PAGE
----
13th Mar 2012, 14:30
Consider this -
A pilot receives a call from his FDM department because he has exceeded a speed parameter such as tyre speed by 5kt.. The source of the data is IRS 1 providing ground speed ,but the IRS has been aligned at the time of the incident for 12 hours and has built up some errors so that it is overstating the perceived ground speed. and has caused the erroneous trigger. How would a pilot prove that he has been incorrectly caught by the system?
13th Mar 2012, 17:13
5 kts seems to be an awful lot of speed error for an IRS to me.
Is there also position data available from IRS 1? Does this position (and the change thereof) reflect the position of the aircraft and can the shape of the taxi path be recognized? If a large speed bias is indeed present, the shape of the taxi path as represented by the IRS 1 position must be misformed.
What was the IRS 1 speed when the aircraft was static (e.g. parked at the gate)?
Is there other positition data available on the QAR, e.g. from the GPS?
Or if you are really persistent: are there recordings from ADS-B / MLAT / SMCGS.
Groundspeed can be derived quite accurately by fitting a curve through position reports (given that the position reports are quite accurate).
13th Mar 2012, 18:08
ATCast for my aircraft the ground speed difference can be up to 15kt before the IRS is considered unservicable.. As you say an interpolation of the speed when the aircraft was static and when the event occurred could show what the error was. As to your last I doubt the environment where this happened would have any of those systems.
13th Mar 2012, 19:48
Normally (or in an ideal world?), the pilot shouldn't have to prove anything. FDM should be non-punitive. It's purpose is not to "catch crew", but rather find out what went wrong. Here in Europe, EU-OPS 1.037 makes that an explicit requirement.
From a safety standpoint, the question is rather why the plane was operated so closely to and possibly above the max tire speed.
13th Mar 2012, 21:11
My aircraft is a non-fbw widebody airbus. The incident took place at a hot and high airfield where the only performance figures given are for a slat only take off.. Airbus in their performance figures gives limit codes and in this case they were 2nd segment climb and tyre speed.Given the airfield altitude and a nominal temperature and calculating the TAS they give a 5kt margin on exceeding the max tyre speed at the IAS Vr. As a fleet we do not perform many slat only take-offs and Airbus admit that there is an increased risk of tail strike in this config so there may be a slower rotation rate leading to a higher unstick speed,but as you say this is too close to a potentially critical limit.
13th Mar 2012, 21:59
As has been said, the pilot should not have to prove anything. The Flight Safety department will have enough data available, both recorded technical data and airfield environmental data, to make a reasonable assessment of what occurred. They should also be able to asses the accuracy of the IRS derived ground speed. The pilot should also be given access to this data and make his/her own assessment.
The FS department's only interest should be what, why and do we need to adjust our procedures or training or both.
13th Mar 2012, 22:17
for my aircraft the ground speed difference can be up to 15kt before the IRS is considered unservicableFrom a technical point of view I don't see why one would trust a system that allows for a 15 kts tolerance to trigger alerts that require 5 kts or less accuracy. The FDM department should recognize there is a flaw in this logic. If the trigger level is max tire speed +5kts, then in theory an alert could be triggered at 10 kts below max tire speed. On the other extreme, one could exceed the max tire speed by 20 kts before the alert is triggered.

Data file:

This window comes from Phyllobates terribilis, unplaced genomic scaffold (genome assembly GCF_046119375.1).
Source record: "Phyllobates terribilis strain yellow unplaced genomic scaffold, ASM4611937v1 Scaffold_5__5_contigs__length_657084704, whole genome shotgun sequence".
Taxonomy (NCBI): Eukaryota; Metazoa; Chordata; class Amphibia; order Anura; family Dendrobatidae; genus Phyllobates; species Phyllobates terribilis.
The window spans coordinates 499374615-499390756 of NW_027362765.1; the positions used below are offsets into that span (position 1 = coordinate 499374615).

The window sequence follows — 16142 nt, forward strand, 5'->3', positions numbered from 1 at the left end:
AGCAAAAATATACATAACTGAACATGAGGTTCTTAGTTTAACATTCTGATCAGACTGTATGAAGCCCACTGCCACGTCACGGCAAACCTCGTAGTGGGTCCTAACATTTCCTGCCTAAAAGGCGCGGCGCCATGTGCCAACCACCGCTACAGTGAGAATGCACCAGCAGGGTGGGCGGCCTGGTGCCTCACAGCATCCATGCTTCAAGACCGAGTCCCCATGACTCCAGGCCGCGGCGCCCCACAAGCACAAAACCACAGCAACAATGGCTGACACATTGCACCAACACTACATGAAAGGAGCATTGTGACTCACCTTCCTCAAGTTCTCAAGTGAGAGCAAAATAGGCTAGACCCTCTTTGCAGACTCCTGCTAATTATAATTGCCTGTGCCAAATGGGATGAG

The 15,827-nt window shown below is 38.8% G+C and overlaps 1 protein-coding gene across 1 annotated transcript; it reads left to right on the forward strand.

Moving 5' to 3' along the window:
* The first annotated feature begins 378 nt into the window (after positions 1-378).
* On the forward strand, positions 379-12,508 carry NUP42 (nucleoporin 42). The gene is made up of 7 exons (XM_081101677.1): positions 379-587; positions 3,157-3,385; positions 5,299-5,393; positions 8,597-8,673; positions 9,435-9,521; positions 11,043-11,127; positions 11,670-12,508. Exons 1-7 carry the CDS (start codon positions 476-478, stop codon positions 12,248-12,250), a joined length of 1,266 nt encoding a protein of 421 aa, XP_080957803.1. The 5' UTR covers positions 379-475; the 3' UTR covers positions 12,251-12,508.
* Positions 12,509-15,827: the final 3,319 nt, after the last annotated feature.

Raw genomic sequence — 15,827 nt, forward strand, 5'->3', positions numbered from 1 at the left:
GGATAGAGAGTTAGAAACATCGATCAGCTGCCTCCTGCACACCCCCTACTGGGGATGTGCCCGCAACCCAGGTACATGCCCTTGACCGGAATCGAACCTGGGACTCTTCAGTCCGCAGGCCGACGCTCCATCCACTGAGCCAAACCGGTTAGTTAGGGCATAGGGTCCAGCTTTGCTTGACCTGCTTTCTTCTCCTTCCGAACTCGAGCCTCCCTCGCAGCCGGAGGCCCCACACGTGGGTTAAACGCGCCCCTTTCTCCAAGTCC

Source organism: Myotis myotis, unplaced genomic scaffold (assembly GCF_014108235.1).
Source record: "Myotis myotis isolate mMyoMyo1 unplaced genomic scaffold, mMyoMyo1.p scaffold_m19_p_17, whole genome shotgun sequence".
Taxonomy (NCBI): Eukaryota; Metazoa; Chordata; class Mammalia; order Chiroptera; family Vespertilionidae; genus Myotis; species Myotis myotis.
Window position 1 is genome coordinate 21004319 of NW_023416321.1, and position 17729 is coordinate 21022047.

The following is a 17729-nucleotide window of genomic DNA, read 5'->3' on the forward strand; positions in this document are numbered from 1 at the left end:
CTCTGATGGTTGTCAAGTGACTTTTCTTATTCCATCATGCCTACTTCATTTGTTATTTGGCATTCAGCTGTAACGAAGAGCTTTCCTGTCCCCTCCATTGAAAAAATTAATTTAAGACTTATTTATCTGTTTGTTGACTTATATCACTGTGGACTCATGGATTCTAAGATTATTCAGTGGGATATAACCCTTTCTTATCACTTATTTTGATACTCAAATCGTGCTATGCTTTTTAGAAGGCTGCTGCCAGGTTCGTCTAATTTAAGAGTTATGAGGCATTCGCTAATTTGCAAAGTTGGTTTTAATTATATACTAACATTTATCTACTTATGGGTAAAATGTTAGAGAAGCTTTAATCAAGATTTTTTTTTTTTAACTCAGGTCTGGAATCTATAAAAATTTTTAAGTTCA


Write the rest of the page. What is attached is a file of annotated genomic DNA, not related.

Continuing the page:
From a safety viewpoint I agree with Cpt_Schmerzfrei; the focus should be on why the plane was operated close to or beyond it's limits.
In your explanation on the calculation of the take off performance you mention altitude, temperature, TAS and IAS. To come to groundspeed, wind plays a role as well. Is wind taken into account in calculating the tire speed? If so, and if the actual head wind component was lower than expected, or a tailwind was encountered, the 5 kt margin given by the performance figures disappears like snow on a hot runway.
14th Mar 2012, 12:38
As a fleet we do not perform many slat only take-offs and Airbus admit that there is an increased risk of tail strike in this config so there may be a slower rotation rate leading to a higher unstick speed,but as you say this is too close to a potentially critical limit.
... and this is exactly what your FDM program manager / safety department is (or should be) interested in: Find situations that pose a hazard that needs to be mitigated, and not to find proof that Cpt. X is a reckless pilot who needs to get fired and/or seriously spanked. You might even want to think about filing a safety report addressing this very issue. :ok:
14th Mar 2012, 16:25
Thank you all for the comments.Unfortunately I think my company is still in a reactive rather than a proactive mode but they have changed the performance at that airfield.
23rd Mar 2012, 22:06
What if this was a genuine catch? And let's say that the company SOP's and performance calculations were followed to the letter. All it proves is that the company's figures may need revising and/or that duff data is used for FDM purposes. Therefore probably lots of other duff calls have been made.
Hopefully, evaluating tyre speeds to within +/- 5 kts is not something that any operator should expect their pilots to perform on a take-off roll.